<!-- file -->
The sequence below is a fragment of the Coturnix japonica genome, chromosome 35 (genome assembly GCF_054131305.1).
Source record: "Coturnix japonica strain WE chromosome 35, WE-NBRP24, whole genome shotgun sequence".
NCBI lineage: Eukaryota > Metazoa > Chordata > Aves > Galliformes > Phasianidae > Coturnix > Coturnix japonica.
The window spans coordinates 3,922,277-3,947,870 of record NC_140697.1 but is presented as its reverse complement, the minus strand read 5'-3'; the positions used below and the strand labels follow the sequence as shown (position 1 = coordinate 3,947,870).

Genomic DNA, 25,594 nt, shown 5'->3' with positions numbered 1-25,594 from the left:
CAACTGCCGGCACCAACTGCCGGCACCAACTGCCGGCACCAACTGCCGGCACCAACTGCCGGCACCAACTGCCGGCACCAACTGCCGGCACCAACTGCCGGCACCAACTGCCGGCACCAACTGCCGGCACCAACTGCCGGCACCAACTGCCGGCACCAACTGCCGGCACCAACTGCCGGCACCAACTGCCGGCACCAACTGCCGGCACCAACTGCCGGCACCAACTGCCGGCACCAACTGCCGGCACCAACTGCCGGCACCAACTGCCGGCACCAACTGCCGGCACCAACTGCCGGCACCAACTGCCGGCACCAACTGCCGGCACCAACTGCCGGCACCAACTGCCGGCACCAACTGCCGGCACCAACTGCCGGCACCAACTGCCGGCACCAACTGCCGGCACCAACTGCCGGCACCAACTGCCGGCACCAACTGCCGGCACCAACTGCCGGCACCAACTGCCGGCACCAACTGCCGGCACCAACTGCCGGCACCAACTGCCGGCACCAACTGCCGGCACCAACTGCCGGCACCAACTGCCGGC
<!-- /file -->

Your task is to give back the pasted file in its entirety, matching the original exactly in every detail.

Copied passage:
The sequence below is a fragment of the Coturnix japonica genome, chromosome 35 (genome assembly GCF_054131305.1).
Source record: "Coturnix japonica strain WE chromosome 35, WE-NBRP24, whole genome shotgun sequence".
NCBI lineage: Eukaryota > Metazoa > Chordata > Aves > Galliformes > Phasianidae > Coturnix > Coturnix japonica.
The window spans coordinates 3,922,277-3,947,870 of record NC_140697.1 but is presented as its reverse complement, the minus strand read 5'-3'; the positions used below and the strand labels follow the sequence as shown (position 1 = coordinate 3,947,870).

Genomic DNA, 25,594 nt, shown 5'->3' with positions numbered 1-25,594 from the left:
CAACTGCCGGCACCAACTGCCGGCACCAACTGCCGGCACCAACTGCCGGCACCAACTGCCGGCACCAACTGCCGGCACCAACTGCCGGCACCAACTGCCGGCACCAACTGCCGGCACCAACTGCCGGCACCAACTGCCGGCACCAACTGCCGGCACCAACTGCCGGCACCAACTGCCGGCACCAACTGCCGGCACCAACTGCCGGCACCAACTGCCGGCACCAACTGCCGGCACCAACTGCCGGCACCAACTGCCGGCACCAACTGCCGGCACCAACTGCCGGCACCAACTGCCGGCACCAACTGCCGGCACCAACTGCCGGCACCAACTGCCGGCACCAACTGCCGGCACCAACTGCCGGCACCAACTGCCGGCACCAACTGCCGGCACCAACTGCCGGCACCAACTGCCGGCACCAACTGCCGGCACCAACTGCCGGCACCAACTGCCGGCACCAACTGCCGGCACCAACTGCCGGCACCAACTGCCGGCACCAACTGCCGGCACCAACTGCCGGCACCAACTGCCGGCACCAACTGCCGGC